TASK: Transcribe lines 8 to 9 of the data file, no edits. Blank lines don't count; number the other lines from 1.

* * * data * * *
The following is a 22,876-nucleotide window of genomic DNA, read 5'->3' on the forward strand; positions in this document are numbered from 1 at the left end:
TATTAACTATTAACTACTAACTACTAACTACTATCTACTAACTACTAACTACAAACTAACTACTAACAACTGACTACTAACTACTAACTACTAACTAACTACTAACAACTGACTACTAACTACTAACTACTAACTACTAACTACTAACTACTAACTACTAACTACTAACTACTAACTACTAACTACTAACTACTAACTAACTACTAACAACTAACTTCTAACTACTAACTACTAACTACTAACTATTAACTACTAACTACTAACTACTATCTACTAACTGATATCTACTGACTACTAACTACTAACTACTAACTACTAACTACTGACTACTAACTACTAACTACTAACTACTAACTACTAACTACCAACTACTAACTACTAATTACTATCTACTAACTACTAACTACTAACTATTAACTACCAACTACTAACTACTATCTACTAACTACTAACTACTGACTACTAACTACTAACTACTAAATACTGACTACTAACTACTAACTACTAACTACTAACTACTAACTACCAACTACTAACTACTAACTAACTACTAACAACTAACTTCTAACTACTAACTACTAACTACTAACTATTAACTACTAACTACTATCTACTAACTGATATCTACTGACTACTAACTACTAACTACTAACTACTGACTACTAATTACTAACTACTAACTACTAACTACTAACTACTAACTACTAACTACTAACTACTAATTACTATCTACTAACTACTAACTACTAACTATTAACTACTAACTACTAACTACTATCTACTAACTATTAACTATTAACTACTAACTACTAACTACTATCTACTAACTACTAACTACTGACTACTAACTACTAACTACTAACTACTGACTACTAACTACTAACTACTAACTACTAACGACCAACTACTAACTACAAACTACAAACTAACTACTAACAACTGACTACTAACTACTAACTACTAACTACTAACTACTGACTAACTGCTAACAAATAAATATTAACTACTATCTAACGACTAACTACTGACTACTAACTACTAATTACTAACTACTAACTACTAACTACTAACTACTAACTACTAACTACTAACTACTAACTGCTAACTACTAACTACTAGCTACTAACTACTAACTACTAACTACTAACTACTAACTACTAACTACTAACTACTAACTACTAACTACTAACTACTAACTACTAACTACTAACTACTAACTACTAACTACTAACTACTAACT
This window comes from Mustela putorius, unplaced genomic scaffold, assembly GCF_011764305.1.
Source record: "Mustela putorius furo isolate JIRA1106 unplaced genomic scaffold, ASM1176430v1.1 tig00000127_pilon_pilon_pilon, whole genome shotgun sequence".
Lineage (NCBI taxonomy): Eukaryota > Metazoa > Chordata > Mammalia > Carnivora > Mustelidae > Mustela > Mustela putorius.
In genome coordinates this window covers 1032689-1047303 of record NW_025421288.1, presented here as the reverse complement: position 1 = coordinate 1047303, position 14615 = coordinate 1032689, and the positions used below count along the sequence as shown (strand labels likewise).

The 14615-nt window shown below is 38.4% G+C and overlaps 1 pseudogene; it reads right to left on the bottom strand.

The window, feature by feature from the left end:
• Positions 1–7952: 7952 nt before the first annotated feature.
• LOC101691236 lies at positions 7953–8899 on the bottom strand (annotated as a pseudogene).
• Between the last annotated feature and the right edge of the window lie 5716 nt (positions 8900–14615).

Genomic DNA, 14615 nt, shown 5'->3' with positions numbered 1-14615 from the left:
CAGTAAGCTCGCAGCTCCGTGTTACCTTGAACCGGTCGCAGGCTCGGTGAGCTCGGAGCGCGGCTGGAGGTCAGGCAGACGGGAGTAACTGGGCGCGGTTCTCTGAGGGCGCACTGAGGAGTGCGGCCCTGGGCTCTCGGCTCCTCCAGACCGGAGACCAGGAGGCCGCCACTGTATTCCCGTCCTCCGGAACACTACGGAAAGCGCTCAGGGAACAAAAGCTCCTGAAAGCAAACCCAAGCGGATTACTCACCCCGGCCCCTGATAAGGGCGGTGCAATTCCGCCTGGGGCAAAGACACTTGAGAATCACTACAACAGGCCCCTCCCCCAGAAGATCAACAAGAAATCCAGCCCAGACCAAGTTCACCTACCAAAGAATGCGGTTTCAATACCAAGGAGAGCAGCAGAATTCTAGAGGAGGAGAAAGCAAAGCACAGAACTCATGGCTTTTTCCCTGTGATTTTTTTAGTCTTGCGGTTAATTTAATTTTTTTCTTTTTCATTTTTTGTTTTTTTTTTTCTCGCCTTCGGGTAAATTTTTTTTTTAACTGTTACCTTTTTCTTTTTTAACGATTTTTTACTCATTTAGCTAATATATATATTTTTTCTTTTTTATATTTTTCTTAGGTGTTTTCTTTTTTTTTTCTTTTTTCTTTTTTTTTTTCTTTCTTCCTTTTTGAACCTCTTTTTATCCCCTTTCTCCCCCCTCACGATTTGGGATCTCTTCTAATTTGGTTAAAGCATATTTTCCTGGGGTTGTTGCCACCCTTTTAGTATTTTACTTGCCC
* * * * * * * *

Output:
The window, feature by feature from the left end:
• Positions 1–7952: 7952 nt before the first annotated feature.